Earlier this month Dal and I found ourselves in the middle of a church-planning meeting. It turns out that the mission center that I have visited for the past 4 years has been turned over to a pastor and is no longer a mission facility. The bad news is that all the work being done in the past is no longer a concern of the mission board. The good news is that the new pastor is setting up a church from ground zero.
Because we happened to be there, we were asked to sit in on the very first ever planning meeting for Wheelwright First Baptist church (actually it is the second Baptist church in town but . . .)
Our host started with a blank chalkboard and asked the members to list the things that they thought important in a church. The list started with the usual suspects: Sunday school, prayer meetings, church services, maybe an outreach program. Someone added a drama or creative arts ministry to the list.
After a half an hour or so the board was full of ideas and we were directed back to the list to see if we could combine things into groups or categories. Might there be a number of items that could be grouped into a category for worship or for outreach, for example? Someone suggested that the drama ministry be paired with the youth group. Their thinking was that skits had been used in the past as part of the youth outreach. When is tried to pin down what they meant by creative art, the answer was: skits. We squirmed a bit in our seats at that, but said nothing.
I left the meeting exhausted. Good work had been done, but it was unsettling to see our favorite creative ministry, drama, pigeonholed into programs for youth only. I realized that those of us in the business need to educate our boards, pastors and fellow workers that creative ministries encompass all kinds of things, and are for the whole church.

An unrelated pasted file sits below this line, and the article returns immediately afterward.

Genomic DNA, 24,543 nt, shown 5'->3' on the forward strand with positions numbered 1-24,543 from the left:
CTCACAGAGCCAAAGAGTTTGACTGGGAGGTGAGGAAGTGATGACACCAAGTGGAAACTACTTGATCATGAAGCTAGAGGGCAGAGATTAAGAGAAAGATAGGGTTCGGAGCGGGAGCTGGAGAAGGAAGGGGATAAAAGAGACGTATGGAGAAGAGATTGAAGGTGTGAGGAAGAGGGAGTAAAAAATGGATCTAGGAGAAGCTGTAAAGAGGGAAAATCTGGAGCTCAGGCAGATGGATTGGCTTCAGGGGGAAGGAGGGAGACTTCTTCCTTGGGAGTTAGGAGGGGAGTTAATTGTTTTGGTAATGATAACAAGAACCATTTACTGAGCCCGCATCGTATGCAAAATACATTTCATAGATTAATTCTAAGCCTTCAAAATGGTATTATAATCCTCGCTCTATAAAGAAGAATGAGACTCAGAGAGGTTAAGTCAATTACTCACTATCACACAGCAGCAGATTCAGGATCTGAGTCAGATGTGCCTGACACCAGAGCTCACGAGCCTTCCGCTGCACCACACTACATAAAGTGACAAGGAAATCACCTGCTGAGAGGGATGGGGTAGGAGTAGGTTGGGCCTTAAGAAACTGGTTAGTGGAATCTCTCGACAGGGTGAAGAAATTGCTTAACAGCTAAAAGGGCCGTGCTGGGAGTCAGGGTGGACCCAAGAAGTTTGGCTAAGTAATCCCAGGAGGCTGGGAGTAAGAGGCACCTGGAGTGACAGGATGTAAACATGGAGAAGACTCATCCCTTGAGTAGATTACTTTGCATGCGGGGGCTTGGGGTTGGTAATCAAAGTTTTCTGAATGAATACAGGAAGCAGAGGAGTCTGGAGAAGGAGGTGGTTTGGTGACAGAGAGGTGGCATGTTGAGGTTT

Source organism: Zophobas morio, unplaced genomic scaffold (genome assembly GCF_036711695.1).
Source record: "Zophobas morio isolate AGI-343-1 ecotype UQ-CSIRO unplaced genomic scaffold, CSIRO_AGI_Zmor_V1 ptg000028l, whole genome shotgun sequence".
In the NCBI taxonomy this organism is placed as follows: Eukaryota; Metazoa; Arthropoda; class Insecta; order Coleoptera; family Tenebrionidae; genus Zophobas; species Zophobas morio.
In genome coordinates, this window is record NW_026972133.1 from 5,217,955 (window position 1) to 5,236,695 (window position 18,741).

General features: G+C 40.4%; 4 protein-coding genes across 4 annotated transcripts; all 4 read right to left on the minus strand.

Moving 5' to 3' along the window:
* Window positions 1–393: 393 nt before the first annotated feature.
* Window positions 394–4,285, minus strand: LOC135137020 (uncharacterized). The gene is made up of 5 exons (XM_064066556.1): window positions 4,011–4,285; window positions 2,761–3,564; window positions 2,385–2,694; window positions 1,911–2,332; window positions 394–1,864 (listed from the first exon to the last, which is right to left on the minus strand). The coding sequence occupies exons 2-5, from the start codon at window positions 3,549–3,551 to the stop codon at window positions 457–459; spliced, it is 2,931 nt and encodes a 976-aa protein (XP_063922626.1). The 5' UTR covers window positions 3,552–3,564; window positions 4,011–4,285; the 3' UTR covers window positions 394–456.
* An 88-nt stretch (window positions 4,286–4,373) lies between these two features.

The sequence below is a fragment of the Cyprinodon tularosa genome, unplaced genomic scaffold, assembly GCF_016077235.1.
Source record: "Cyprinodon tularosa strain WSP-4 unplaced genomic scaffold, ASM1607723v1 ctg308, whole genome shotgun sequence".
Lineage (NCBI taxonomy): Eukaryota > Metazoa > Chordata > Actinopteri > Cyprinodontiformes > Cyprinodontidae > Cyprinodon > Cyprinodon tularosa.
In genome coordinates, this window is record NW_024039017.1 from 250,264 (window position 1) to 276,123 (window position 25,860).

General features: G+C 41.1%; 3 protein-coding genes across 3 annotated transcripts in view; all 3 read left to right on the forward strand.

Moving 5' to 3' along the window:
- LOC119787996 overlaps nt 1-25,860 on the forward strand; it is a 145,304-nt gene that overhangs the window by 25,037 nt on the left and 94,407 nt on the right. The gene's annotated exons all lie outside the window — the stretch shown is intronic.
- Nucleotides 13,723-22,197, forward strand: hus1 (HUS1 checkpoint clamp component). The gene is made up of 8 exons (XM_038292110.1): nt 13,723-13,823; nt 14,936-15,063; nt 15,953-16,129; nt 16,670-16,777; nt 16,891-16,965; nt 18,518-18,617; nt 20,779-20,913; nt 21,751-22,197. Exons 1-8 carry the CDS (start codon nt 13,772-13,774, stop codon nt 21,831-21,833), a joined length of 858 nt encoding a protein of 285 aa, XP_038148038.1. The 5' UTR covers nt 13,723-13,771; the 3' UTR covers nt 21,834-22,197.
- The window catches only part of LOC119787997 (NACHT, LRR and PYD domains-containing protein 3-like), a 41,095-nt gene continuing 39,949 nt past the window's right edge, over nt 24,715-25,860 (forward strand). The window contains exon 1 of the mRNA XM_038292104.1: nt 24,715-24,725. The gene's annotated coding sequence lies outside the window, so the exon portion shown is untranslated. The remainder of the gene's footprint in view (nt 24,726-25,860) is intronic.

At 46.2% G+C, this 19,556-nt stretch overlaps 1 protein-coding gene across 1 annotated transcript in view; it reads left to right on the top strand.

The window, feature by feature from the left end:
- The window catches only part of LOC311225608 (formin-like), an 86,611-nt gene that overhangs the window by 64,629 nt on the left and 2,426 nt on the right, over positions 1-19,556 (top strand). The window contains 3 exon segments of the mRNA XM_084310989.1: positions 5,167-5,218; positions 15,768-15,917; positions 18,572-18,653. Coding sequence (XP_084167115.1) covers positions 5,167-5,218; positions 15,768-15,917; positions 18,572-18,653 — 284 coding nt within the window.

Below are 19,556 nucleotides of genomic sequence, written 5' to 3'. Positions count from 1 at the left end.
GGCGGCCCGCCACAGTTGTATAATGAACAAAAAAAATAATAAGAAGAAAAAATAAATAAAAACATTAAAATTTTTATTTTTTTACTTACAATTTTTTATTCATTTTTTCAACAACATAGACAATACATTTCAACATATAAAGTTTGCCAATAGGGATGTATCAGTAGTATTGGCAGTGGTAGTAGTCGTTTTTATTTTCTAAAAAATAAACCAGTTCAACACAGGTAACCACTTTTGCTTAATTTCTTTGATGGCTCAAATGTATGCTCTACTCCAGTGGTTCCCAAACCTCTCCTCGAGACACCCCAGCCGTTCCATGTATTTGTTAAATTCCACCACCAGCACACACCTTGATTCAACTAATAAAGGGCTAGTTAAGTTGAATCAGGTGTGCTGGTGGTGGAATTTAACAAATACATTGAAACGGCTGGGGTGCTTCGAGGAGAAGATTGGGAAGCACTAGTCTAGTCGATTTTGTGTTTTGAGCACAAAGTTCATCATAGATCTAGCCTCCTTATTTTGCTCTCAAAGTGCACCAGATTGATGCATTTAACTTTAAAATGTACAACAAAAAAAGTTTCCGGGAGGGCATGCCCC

It appears the first concern is what do we mean by “Creative Ministries.” A check of online dictionaries and wikipedia did not help. They gave me definitions of “creative” as anything new or innovative where “ministry” was defined as anything from the performance of religious duties to one that carries out a government post.
A Google search for “Creative Ministries” took me straight to the web site of an organization that does festivals that supports puppet ministries with a mention of dowel rods and magic.
I decided to look at this from a different perspective. I decided to start with the definition of ministries in the Christian sense. That is, I defined ministry as anything that helps teach or understand religious beliefs specifically the teaching of the Bible and the Life of Christ. I then decided this could include anything that would help us deepen our walk with Christ. In my traditional thinking I have thought of creative ministry as drama. But according to the wikepedia definition meaning any thing new. Perhaps this will allow me to add some new things.
I think a better way to define the issue is to look around at the talent and skills of those in the congregation. If I have a magician, can he use this to further the kingdom? What about dance many of churches are now providing a dance ministry for young children but what about using dance as a way of expressing the message? I have been doing skits and balloons as part of ministry put what about clowning, miming etc.?
We need to be open to serving God in many ways. We need to help people see that there are many ways to share the gospel, many ways the express Christ’s love. Creative ministry means we need to be continuously seeking ways to incorporate individual skills into serving God’s kingdom